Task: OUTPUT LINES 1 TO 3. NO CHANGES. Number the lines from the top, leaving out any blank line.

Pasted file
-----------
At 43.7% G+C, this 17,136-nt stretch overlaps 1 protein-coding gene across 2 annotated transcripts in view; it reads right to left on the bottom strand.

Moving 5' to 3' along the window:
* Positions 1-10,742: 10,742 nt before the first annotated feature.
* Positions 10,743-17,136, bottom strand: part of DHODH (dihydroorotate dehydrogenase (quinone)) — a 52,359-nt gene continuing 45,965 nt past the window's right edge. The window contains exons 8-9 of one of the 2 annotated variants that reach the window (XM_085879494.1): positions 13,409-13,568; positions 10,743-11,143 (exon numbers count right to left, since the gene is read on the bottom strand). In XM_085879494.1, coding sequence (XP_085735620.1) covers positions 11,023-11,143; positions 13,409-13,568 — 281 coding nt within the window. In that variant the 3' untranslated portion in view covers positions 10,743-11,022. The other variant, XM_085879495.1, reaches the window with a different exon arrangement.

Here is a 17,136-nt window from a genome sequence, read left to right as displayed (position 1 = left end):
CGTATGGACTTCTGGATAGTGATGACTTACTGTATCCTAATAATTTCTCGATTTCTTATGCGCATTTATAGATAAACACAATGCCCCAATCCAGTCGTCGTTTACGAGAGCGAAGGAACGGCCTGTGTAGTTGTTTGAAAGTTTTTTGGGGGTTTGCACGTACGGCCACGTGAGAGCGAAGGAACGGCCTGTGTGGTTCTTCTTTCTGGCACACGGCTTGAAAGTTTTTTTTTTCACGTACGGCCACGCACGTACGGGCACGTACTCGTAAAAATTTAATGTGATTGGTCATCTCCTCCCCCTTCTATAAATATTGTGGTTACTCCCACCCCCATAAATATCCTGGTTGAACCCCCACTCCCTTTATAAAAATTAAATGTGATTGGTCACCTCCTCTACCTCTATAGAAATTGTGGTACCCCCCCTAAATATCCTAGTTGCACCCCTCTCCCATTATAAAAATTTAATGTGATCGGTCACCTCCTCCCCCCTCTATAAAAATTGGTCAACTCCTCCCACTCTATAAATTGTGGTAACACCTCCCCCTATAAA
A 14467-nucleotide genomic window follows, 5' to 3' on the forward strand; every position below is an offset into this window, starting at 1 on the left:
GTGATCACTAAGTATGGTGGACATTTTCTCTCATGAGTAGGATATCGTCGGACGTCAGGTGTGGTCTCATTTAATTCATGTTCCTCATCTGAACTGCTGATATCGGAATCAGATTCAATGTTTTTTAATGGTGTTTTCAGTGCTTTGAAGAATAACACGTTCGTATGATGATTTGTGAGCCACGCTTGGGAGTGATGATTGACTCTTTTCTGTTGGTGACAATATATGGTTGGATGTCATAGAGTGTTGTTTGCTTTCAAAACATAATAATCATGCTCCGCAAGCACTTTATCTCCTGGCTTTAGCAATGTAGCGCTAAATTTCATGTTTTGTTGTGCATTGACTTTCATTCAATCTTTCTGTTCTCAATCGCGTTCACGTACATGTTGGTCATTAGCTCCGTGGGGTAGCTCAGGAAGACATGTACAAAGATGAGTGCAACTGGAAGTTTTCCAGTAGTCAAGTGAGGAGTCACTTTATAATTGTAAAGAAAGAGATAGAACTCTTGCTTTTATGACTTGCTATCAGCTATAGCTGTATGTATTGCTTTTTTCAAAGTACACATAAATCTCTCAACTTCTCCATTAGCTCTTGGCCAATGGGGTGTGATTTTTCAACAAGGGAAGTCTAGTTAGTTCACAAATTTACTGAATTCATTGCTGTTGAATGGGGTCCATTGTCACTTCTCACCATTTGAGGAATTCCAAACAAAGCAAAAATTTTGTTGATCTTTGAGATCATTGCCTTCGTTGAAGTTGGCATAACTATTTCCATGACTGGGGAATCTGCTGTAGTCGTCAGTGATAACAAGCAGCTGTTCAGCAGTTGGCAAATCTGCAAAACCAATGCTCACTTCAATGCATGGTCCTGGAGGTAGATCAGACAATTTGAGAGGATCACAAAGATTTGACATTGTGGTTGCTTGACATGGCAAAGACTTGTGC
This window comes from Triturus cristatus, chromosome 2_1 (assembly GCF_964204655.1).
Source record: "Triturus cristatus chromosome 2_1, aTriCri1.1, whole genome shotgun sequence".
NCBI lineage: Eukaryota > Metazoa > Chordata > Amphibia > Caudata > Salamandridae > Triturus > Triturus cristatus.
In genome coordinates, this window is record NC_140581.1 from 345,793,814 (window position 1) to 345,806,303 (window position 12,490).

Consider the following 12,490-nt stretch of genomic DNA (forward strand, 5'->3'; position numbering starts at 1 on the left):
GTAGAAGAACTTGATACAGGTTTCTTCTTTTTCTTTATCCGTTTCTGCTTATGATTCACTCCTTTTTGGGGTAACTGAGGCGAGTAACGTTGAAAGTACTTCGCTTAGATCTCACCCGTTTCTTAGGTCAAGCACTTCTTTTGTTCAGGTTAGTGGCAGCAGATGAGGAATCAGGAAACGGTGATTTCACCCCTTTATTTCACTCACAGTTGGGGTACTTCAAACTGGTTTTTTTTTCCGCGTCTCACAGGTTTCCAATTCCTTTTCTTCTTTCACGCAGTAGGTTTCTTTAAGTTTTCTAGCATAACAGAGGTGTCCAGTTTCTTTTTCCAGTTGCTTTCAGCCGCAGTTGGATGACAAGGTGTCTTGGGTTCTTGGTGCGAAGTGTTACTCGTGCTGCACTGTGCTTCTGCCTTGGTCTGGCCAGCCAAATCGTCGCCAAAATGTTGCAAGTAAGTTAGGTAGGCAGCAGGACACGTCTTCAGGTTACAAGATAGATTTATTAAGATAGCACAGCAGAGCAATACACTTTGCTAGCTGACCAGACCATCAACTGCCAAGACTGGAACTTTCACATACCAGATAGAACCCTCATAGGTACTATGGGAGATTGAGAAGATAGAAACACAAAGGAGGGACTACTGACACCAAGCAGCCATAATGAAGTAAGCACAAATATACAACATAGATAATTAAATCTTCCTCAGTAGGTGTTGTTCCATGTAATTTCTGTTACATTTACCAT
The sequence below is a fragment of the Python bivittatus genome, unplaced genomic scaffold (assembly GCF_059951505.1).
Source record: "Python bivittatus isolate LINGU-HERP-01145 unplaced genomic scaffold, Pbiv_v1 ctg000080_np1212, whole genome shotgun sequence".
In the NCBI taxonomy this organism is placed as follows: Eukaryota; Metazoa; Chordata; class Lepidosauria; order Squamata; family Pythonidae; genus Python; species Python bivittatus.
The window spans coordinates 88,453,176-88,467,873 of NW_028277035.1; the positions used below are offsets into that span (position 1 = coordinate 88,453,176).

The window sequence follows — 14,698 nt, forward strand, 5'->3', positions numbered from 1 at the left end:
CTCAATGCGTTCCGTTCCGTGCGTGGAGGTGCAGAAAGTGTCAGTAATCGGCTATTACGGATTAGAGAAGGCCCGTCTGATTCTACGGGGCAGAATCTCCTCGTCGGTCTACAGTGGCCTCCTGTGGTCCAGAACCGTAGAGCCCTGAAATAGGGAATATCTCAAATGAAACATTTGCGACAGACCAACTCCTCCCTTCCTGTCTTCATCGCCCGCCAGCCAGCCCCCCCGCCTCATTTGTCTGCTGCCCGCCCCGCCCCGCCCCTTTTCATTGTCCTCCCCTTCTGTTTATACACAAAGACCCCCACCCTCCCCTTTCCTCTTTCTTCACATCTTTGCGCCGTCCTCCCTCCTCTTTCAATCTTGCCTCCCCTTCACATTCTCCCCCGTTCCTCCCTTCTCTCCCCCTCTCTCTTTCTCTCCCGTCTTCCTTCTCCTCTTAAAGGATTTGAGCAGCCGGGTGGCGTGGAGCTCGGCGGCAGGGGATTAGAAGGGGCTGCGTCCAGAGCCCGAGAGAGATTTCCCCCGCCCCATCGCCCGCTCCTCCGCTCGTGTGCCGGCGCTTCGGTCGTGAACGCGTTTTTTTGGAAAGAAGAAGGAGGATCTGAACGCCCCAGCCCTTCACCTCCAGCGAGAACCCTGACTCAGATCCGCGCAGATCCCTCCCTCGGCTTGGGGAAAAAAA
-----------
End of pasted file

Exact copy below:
At 43.7% G+C, this 17,136-nt stretch overlaps 1 protein-coding gene across 2 annotated transcripts in view; it reads right to left on the bottom strand.

Moving 5' to 3' along the window:
* Positions 1-10,742: 10,742 nt before the first annotated feature.